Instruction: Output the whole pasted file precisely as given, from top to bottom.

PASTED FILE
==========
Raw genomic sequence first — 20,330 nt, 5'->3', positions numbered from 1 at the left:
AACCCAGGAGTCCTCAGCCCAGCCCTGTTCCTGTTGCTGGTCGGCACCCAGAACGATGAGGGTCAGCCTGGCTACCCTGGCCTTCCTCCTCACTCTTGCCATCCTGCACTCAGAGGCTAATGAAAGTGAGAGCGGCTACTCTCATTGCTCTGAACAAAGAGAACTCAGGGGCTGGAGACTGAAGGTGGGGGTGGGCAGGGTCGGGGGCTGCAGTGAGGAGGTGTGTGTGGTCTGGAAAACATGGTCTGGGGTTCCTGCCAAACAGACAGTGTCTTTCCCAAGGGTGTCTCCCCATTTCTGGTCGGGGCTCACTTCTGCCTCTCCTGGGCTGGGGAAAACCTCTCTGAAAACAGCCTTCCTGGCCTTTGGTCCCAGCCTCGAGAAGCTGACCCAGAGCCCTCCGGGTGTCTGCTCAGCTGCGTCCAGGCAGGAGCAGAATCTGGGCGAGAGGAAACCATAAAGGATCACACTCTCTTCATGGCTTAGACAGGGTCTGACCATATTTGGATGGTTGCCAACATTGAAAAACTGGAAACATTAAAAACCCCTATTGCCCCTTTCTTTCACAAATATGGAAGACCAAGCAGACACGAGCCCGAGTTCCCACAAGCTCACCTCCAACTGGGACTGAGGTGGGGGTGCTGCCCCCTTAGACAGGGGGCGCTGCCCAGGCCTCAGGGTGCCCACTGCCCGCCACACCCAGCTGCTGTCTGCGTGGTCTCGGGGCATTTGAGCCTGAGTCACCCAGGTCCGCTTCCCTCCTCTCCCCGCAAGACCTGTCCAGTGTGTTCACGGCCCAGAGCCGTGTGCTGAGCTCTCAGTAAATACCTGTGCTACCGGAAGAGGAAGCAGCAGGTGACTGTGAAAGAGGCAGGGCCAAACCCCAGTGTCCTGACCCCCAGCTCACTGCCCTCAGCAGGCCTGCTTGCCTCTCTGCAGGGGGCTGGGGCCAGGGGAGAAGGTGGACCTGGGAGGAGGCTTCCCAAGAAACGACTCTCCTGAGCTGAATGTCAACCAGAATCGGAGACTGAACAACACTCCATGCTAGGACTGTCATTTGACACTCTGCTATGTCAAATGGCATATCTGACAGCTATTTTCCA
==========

Raw genomic sequence first — 20,330 nt, 5'->3', positions numbered from 1 at the left:
AACCCAGGAGTCCTCAGCCCAGCCCTGTTCCTGTTGCTGGTCGGCACCCAGAACGATGAGGGTCAGCCTGGCTACCCTGGCCTTCCTCCTCACTCTTGCCATCCTGCACTCAGAGGCTAATGAAAGTGAGAGCGGCTACTCTCATTGCTCTGAACAAAGAGAACTCAGGGGCTGGAGACTGAAGGTGGGGGTGGGCAGGGTCGGGGGCTGCAGTGAGGAGGTGTGTGTGGTCTGGAAAACATGGTCTGGGGTTCCTGCCAAACAGACAGTGTCTTTCCCAAGGGTGTCTCCCCATTTCTGGTCGGGGCTCACTTCTGCCTCTCCTGGGCTGGGGAAAACCTCTCTGAAAACAGCCTTCCTGGCCTTTGGTCCCAGCCTCGAGAAGCTGACCCAGAGCCCTCCGGGTGTCTGCTCAGCTGCGTCCAGGCAGGAGCAGAATCTGGGCGAGAGGAAACCATAAAGGATCACACTCTCTTCATGGCTTAGACAGGGTCTGACCATATTTGGATGGTTGCCAACATTGAAAAACTGGAAACATTAAAAACCCCTATTGCCCCTTTCTTTCACAAATATGGAAGACCAAGCAGACACGAGCCCGAGTTCCCACAAGCTCACCTCCAACTGGGACTGAGGTGGGGGTGCTGCCCCCTTAGACAGGGGGCGCTGCCCAGGCCTCAGGGTGCCCACTGCCCGCCACACCCAGCTGCTGTCTGCGTGGTCTCGGGGCATTTGAGCCTGAGTCACCCAGGTCCGCTTCCCTCCTCTCCCCGCAAGACCTGTCCAGTGTGTTCACGGCCCAGAGCCGTGTGCTGAGCTCTCAGTAAATACCTGTGCTACCGGAAGAGGAAGCAGCAGGTGACTGTGAAAGAGGCAGGGCCAAACCCCAGTGTCCTGACCCCCAGCTCACTGCCCTCAGCAGGCCTGCTTGCCTCTCTGCAGGGGGCTGGGGCCAGGGGAGAAGGTGGACCTGGGAGGAGGCTTCCCAAGAAACGACTCTCCTGAGCTGAATGTCAACCAGAATCGGAGACTGAACAACACTCCATGCTAGGACTGTCATTTGACACTCTGCTATGTCAAATGGCATATCTGACAGCTATTTTCCA